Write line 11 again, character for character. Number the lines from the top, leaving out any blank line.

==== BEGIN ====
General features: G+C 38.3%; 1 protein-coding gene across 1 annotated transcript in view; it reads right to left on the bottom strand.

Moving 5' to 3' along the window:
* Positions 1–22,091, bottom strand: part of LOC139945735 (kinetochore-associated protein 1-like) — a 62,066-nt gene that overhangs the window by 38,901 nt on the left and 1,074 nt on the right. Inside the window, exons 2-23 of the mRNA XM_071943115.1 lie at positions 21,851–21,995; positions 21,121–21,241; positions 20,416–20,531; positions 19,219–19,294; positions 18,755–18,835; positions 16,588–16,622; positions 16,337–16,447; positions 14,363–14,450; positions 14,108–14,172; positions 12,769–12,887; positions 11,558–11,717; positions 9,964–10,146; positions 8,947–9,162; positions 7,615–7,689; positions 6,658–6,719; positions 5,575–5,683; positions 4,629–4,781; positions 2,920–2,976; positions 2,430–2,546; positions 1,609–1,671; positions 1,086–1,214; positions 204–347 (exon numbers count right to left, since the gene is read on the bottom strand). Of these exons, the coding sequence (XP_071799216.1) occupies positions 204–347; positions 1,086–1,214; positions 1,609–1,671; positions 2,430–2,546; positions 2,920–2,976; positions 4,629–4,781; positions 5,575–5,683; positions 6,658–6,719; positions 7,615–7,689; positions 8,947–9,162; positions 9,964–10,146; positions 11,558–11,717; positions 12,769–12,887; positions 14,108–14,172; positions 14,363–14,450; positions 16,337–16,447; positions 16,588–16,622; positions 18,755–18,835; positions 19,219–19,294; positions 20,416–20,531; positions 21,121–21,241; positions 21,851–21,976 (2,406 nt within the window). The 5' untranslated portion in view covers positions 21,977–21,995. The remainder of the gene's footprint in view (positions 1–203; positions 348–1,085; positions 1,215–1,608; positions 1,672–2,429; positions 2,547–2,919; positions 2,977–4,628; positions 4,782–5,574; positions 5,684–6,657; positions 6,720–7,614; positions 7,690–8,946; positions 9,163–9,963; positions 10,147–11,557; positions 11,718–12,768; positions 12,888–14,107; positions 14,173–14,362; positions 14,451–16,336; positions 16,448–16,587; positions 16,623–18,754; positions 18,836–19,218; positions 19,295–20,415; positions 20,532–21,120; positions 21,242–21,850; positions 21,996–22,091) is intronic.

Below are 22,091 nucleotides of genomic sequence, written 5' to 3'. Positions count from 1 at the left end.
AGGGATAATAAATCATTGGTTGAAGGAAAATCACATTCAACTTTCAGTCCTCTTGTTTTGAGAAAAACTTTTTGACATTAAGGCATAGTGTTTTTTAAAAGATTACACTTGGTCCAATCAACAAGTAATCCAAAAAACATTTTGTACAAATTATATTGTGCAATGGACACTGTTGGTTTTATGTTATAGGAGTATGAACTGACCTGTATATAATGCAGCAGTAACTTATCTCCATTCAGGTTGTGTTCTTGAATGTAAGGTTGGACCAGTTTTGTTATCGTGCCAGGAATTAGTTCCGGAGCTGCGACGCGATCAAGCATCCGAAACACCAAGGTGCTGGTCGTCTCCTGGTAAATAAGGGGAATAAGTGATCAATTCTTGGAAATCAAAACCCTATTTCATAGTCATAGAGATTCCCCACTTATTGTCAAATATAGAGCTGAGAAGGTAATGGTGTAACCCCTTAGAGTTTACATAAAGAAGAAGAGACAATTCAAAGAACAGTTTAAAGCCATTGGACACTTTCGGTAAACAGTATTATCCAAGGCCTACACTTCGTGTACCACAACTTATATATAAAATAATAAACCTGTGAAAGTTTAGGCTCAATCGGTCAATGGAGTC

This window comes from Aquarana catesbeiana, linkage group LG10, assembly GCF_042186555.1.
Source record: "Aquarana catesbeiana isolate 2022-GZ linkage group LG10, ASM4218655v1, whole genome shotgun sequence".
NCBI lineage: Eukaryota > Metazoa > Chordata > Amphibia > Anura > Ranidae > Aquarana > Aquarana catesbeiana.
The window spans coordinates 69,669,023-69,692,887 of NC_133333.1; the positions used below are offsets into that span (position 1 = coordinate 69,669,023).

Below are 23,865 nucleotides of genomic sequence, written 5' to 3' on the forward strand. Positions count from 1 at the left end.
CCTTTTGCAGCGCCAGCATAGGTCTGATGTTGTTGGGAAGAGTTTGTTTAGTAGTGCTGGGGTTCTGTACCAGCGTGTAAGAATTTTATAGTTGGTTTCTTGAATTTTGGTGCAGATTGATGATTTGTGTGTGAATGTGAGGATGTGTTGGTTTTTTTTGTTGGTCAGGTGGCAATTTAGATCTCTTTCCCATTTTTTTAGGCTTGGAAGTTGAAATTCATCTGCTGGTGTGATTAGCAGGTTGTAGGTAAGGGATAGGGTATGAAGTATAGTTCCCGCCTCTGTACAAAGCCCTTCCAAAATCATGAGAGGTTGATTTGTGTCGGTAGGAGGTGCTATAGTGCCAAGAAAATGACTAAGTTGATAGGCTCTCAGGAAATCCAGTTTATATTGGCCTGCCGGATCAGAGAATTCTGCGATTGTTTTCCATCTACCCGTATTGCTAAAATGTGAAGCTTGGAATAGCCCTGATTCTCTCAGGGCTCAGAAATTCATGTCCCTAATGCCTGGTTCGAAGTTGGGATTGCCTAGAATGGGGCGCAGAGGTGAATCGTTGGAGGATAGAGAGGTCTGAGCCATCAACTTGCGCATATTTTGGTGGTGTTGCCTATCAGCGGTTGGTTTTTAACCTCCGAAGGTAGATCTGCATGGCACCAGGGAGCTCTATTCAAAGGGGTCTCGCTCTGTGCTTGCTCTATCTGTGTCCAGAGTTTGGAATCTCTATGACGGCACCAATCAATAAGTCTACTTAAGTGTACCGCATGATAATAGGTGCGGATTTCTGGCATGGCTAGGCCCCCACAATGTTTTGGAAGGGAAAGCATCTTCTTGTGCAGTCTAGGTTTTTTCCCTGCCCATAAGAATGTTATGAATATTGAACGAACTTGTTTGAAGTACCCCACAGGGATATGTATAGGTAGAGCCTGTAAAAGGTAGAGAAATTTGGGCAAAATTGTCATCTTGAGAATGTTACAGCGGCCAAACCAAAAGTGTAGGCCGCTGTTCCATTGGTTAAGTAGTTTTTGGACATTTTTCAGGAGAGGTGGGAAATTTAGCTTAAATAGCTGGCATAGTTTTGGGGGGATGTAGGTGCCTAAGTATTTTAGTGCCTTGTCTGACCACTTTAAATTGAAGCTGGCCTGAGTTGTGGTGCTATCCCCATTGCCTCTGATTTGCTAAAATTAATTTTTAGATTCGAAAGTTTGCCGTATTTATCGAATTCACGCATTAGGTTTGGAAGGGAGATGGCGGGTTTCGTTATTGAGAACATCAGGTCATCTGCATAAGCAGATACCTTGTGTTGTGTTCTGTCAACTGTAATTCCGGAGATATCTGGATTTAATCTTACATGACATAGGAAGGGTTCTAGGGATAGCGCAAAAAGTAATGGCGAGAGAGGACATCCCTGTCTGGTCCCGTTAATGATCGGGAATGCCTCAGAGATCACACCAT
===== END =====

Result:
CCTTTTGCAGCGCCAGCATAGGTCTGATGTTGTTGGGAAGAGTTTGTTTAGTAGTGCTGGGGTTCTGTACCAGCGTGTAAGAATTTTATAGTTGGTTTCTTGAATTTTGGTGCAGATTGATGATTTGTGTGTGAATGTGAGGATGTGTTGGTTTTTTTTGTTGGTCAGGTGGCAATTTAGATCTCTTTCCCATTTTTTTAGGCTTGGAAGTTGAAATTCATCTGCTGGTGTGATTAGCAGGTTGTAGGTAAGGGATAGGGTATGAAGTATAGTTCCCGCCTCTGTACAAAGCCCTTCCAAAATCATGAGAGGTTGATTTGTGTCGGTAGGAGGTGCTATAGTGCCAAGAAAATGACTAAGTTGATAGGCTCTCAGGAAATCCAGTTTATATTGGCCTGCCGGATCAGAGAATTCTGCGATTGTTTTCCATCTACCCGTATTGCTAAAATGTGAAGCTTGGAATAGCCCTGATTCTCTCAGGGCTCAGAAATTCATGTCCCTAATGCCTGGTTCGAAGTTGGGATTGCCTAGAATGGGGCGCAGAGGTGAATCGTTGGAGGATAGAGAGGTCTGAGCCATCAACTTGCGCATATTTTGGTGGTGTTGCCTATCAGCGGTTGGTTTTTAACCTCCGAAGGTAGATCTGCATGGCACCAGGGAGCTCTATTCAAAGGGGTCTCGCTCTGTGCTTGCTCTATCTGTGTCCAGAGTTTGGAATCTCTATGACGGCACCAATCAATAAGTCTACTTAAGTGTACCGCATGATAATAGGTGCGGATTTCTGGCATGGCTAGGCCCCCACAATGTTTTGGAAGGGAAAGCATCTTCTTGTGCAGTCTAGGTTTTTTCCCTGCCCATAAGAATGTTATGAATATTGAACGAACTTGTTTGAAGTACCCCACAGGGATATGTATAGGTAGAGCCTGTAAAAGGTAGAGAAATTTGGGCAAAATTGTCATCTTGAGAATGTTACAGCGGCCAAACCAAAAGTGTAGGCCGCTGTTCCATTGGTTAAGTAGTTTTTGGACATTTTTCAGGAGAGGTGGGAAATTTAGCTTAAATAGCTGGCATAGTTTTGGGGGGATGTAGGTGCCTAAGTATTTTAGTGCCTTGTCTGACCACTTTAAATTGAAGCTGGCCTGAGTTGTGGTGCTATCCCCATTGCCTCTGATTTGCTAAAATTAATTTTTAGATTCGAAAGTTTGCCGTATTTATCGAATTCACGCATTAGGTTTGGAAGGGAGATGGCGGGTTTCGTTATTGAGAACATCAGGTCATCTGCATAAGCAGATACCTTGTGTTGTGTTCTGTCAACTGTAATTCCGGAGATATCTGGATTTAATCTTACATGACATAGGAAGGGTTCTAGGGATAGCGCAAAAAGTAATGGCGAGAGAGGACATCCCTGTCTGGTCCCGTTAATGATCGGGAATGCCTCAGAGATCACACCAT